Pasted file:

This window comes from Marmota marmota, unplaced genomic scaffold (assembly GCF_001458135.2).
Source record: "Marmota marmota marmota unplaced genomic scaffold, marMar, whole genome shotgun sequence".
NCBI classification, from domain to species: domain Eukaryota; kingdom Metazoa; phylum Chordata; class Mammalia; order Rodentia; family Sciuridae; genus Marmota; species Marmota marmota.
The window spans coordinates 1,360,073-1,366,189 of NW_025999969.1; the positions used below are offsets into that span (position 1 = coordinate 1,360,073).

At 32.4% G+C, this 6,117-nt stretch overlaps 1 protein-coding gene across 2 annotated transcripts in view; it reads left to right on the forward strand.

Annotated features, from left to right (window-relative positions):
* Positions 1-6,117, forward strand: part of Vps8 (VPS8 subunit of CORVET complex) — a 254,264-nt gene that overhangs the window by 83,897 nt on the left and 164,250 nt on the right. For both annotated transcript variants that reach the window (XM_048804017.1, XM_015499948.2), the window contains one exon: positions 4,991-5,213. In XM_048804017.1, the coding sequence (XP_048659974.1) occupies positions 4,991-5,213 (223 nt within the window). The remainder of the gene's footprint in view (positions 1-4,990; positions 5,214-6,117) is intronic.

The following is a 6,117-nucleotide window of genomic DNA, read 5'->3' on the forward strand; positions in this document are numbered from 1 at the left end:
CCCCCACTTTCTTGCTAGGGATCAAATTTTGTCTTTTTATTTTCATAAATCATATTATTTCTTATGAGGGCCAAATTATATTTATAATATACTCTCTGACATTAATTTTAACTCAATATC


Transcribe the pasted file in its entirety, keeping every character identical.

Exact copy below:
This window comes from Marmota marmota, unplaced genomic scaffold (assembly GCF_001458135.2).
Source record: "Marmota marmota marmota unplaced genomic scaffold, marMar, whole genome shotgun sequence".
NCBI classification, from domain to species: domain Eukaryota; kingdom Metazoa; phylum Chordata; class Mammalia; order Rodentia; family Sciuridae; genus Marmota; species Marmota marmota.
The window spans coordinates 1,360,073-1,366,189 of NW_025999969.1; the positions used below are offsets into that span (position 1 = coordinate 1,360,073).

At 32.4% G+C, this 6,117-nt stretch overlaps 1 protein-coding gene across 2 annotated transcripts in view; it reads left to right on the forward strand.

Annotated features, from left to right (window-relative positions):
* Positions 1-6,117, forward strand: part of Vps8 (VPS8 subunit of CORVET complex) — a 254,264-nt gene that overhangs the window by 83,897 nt on the left and 164,250 nt on the right. For both annotated transcript variants that reach the window (XM_048804017.1, XM_015499948.2), the window contains one exon: positions 4,991-5,213. In XM_048804017.1, the coding sequence (XP_048659974.1) occupies positions 4,991-5,213 (223 nt within the window). The remainder of the gene's footprint in view (positions 1-4,990; positions 5,214-6,117) is intronic.

The following is a 6,117-nucleotide window of genomic DNA, read 5'->3' on the forward strand; positions in this document are numbered from 1 at the left end:
CCCCCACTTTCTTGCTAGGGATCAAATTTTGTCTTTTTATTTTCATAAATCATATTATTTCTTATGAGGGCCAAATTATATTTATAATATACTCTCTGACATTAATTTTAACTCAATATC